Grant aims to integrate liberal arts into STEM
Grand Challenges encourage students to work to solve global problems
Elizabeth Lamark/RIT Production Services
In an effort to help enrich engineering students’ education, Rochester Institute of Technology is one of five colleges to split a nearly $400,000 grant over three years from the Teagle Foundation.
The grant will transform how liberal arts coursework and content—ranging from the social sciences to the humanities and performing arts—are delivered in undergraduate engineering curricula.
“After decades of increased demand for specialized, highly technical skillsets, employers—and society—are facing a problem. They’ve found many of today’s challenges cannot be solved by technology alone, and many professionals lack the broad skills to play a role in driving change,” wrote James Winebrake, dean of RIT’s College of Liberal Arts, in his grant proposal.
“There is a great need for more intentional integration of liberal arts disciplines into STEM curricula,” he said. “Nowhere is this need more relevant or important than at institutions of higher education designed as ‘institutes of technology,’ which graduate a large proportion of students from STEM disciplines. This grant allows us to develop new curricula that brings together engineering and the liberal arts in important ways.”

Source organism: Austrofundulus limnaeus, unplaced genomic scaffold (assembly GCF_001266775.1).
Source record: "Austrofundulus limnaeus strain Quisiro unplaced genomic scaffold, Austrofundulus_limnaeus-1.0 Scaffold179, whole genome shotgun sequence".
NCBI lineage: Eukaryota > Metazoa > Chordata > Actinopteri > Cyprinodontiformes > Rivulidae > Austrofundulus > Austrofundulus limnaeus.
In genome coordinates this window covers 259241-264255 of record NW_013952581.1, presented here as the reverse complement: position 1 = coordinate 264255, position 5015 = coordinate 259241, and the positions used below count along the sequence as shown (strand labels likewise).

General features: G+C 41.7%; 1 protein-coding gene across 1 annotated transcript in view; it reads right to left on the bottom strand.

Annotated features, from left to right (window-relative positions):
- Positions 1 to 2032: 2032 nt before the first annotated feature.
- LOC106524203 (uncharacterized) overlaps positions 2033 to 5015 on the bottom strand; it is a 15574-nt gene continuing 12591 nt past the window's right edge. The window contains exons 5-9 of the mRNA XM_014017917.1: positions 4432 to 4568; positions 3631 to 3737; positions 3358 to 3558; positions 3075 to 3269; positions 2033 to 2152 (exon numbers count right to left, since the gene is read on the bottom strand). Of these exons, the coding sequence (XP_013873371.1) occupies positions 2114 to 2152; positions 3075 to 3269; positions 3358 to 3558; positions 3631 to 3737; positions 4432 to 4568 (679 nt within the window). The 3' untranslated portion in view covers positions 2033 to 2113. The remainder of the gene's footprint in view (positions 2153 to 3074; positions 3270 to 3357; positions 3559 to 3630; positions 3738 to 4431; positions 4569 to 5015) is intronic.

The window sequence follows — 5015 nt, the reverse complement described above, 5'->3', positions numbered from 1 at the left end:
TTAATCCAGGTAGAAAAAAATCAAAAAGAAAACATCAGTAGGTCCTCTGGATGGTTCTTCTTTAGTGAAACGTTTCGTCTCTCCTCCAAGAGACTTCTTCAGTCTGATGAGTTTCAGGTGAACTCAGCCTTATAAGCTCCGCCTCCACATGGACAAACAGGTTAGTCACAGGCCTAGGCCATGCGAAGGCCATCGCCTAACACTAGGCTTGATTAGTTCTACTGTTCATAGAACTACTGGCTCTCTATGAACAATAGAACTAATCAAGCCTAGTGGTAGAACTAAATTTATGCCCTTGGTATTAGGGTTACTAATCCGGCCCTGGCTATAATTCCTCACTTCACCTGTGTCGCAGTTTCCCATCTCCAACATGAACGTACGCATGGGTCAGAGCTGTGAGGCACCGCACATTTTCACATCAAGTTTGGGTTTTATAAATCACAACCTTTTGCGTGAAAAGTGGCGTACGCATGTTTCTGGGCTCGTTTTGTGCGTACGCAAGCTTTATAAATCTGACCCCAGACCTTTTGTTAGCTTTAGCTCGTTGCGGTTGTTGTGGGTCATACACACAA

RIT will be partnering with other technical schools, including Harvey Mudd College, Olin College of Engineering, Lawrence Technological University and Worcester Polytechnic Institute.
Teagle’s “Liberal Arts in the Professions” grant will help the colleges launch their own “Grand Challenges Scholars Program” which will encourage students to think about ways their work can change society.
“We’re asking students to tackle some of the most challenging global problems—problems such as reducing hunger, expanding renewable energy and ensuring clean water for a growing world population,” said Harvey Palmer, dean of RIT’s Kate Gleason College of Engineering. “We want our engineering students to be mindful of the social context in which they will work, to understand ethical problem solving, to be adept at communicating ideas and to exhibit problem solving and critical thinking skills that one exercises in liberal arts disciplines.”
“Yes, our country needs technically-talented graduates,” Winebrake said. “But we also need these graduates to think creatively, to be innovative and entrepreneurial, and to identify problems and communicate solutions effectively. These latter traits are those that a liberal arts education effectively delivers.”
About the Teagle Foundation
The Teagle Foundation works to support and strengthen liberal arts education, which we see as fundamental to meaningful work, effective citizenship, and a fulfilling life. Our aim is to serve as a catalyst for the improvement of teaching and learning in the arts and sciences while addressing issues of financial sustainability and accountability in higher education. It was established in 1944 by Walter C. Teagle (1878-1962), longtime president and later chairman of the board of Standard Oil Company, now Exxon Mobil Corporation.
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